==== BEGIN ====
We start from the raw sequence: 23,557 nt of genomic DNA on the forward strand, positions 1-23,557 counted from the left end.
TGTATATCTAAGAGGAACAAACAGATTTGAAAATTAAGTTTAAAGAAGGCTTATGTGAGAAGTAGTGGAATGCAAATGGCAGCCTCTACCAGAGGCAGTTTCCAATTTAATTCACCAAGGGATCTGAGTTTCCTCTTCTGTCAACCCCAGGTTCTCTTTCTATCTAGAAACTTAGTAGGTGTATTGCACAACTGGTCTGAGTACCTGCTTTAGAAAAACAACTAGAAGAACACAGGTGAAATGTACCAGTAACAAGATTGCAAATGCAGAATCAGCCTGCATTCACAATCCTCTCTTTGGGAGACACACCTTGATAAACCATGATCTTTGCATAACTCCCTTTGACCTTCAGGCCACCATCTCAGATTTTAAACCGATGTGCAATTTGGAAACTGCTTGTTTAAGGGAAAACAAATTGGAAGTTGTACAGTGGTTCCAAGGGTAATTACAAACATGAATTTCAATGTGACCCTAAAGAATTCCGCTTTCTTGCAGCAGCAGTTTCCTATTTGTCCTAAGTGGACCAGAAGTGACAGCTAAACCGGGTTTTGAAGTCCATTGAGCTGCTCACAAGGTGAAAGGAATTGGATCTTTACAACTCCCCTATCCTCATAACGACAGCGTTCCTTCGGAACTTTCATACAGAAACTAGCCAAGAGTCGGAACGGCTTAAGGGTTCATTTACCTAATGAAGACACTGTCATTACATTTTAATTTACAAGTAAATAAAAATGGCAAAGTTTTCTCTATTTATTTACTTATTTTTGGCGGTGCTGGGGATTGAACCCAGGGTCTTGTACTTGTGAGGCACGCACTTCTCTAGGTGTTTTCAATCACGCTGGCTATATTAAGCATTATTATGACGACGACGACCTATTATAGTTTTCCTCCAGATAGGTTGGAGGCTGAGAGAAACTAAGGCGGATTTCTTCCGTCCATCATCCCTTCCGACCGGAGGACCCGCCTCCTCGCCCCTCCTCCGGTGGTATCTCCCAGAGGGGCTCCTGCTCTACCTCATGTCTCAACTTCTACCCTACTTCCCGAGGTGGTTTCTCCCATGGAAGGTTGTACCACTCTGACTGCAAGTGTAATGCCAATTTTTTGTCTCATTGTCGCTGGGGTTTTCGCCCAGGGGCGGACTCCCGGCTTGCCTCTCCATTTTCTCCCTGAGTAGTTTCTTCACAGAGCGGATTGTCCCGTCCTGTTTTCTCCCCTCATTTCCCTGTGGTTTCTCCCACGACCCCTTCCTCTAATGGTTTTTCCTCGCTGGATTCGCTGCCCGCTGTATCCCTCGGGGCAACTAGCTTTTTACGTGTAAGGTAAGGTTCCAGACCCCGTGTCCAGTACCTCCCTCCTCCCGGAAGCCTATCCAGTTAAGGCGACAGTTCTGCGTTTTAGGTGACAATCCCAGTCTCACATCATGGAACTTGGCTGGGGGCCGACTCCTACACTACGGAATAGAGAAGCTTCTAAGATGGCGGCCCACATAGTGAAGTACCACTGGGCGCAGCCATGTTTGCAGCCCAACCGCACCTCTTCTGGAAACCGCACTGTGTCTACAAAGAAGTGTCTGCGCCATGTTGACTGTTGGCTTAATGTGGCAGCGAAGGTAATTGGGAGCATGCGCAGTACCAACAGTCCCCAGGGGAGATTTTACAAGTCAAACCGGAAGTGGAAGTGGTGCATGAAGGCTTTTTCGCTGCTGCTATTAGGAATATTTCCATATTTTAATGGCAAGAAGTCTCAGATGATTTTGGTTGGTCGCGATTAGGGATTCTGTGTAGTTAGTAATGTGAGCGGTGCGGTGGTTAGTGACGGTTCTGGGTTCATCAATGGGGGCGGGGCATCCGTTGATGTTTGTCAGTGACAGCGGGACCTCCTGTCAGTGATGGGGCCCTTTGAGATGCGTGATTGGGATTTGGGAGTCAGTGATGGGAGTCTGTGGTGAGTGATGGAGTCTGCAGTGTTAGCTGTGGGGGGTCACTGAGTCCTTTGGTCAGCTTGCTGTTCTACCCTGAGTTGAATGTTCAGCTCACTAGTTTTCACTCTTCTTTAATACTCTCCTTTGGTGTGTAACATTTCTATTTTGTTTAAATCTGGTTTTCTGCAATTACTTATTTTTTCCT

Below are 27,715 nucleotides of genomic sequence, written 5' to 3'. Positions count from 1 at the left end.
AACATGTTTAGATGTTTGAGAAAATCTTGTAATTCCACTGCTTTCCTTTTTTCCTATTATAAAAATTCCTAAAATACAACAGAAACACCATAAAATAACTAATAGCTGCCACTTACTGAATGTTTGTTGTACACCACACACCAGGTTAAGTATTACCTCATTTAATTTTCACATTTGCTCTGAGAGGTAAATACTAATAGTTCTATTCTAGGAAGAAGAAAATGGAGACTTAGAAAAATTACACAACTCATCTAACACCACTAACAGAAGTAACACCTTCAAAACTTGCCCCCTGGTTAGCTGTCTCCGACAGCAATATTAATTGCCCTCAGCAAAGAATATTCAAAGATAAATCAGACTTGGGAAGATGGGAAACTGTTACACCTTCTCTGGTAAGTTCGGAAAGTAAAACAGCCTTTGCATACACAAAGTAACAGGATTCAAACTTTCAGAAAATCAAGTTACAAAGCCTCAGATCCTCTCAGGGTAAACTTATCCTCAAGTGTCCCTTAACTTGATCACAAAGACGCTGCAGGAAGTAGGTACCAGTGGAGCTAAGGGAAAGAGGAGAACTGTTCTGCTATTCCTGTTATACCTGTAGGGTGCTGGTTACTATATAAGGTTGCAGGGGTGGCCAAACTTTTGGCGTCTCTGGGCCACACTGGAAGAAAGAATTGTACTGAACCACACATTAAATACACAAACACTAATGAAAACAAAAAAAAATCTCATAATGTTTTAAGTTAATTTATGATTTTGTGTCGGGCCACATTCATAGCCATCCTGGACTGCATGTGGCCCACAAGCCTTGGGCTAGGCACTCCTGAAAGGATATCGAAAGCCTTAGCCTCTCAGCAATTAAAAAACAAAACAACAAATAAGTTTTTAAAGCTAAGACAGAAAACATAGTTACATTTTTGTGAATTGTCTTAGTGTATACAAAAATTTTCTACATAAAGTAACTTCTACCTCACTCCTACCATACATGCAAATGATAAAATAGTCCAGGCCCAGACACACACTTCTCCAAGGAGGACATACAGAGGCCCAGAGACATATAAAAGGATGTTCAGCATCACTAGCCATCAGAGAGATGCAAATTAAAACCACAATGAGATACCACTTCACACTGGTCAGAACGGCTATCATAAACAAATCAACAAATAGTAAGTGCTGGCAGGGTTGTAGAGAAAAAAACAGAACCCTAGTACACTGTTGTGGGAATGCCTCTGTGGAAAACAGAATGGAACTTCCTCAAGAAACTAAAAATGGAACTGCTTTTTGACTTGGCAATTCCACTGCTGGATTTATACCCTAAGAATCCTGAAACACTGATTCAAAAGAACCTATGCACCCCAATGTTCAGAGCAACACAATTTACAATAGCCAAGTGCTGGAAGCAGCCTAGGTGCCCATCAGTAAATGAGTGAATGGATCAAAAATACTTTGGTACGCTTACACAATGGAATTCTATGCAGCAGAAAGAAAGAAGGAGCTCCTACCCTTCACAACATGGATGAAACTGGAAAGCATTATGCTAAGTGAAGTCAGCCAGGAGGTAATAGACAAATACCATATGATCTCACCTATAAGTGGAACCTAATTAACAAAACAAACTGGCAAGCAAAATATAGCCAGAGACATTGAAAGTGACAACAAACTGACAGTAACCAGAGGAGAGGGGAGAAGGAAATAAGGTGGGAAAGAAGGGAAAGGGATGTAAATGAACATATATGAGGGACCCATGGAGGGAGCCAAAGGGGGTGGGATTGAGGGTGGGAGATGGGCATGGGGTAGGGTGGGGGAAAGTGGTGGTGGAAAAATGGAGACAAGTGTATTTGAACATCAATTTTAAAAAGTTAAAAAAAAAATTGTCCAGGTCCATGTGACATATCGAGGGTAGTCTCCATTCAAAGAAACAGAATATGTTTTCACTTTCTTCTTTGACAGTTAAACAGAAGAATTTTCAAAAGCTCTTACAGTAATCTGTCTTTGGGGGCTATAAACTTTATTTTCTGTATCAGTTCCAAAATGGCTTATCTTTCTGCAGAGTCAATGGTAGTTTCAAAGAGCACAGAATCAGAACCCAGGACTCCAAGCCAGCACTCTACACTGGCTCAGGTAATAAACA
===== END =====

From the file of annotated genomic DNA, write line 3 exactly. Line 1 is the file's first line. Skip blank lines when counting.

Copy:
Below are 27,715 nucleotides of genomic sequence, written 5' to 3'. Positions count from 1 at the left end.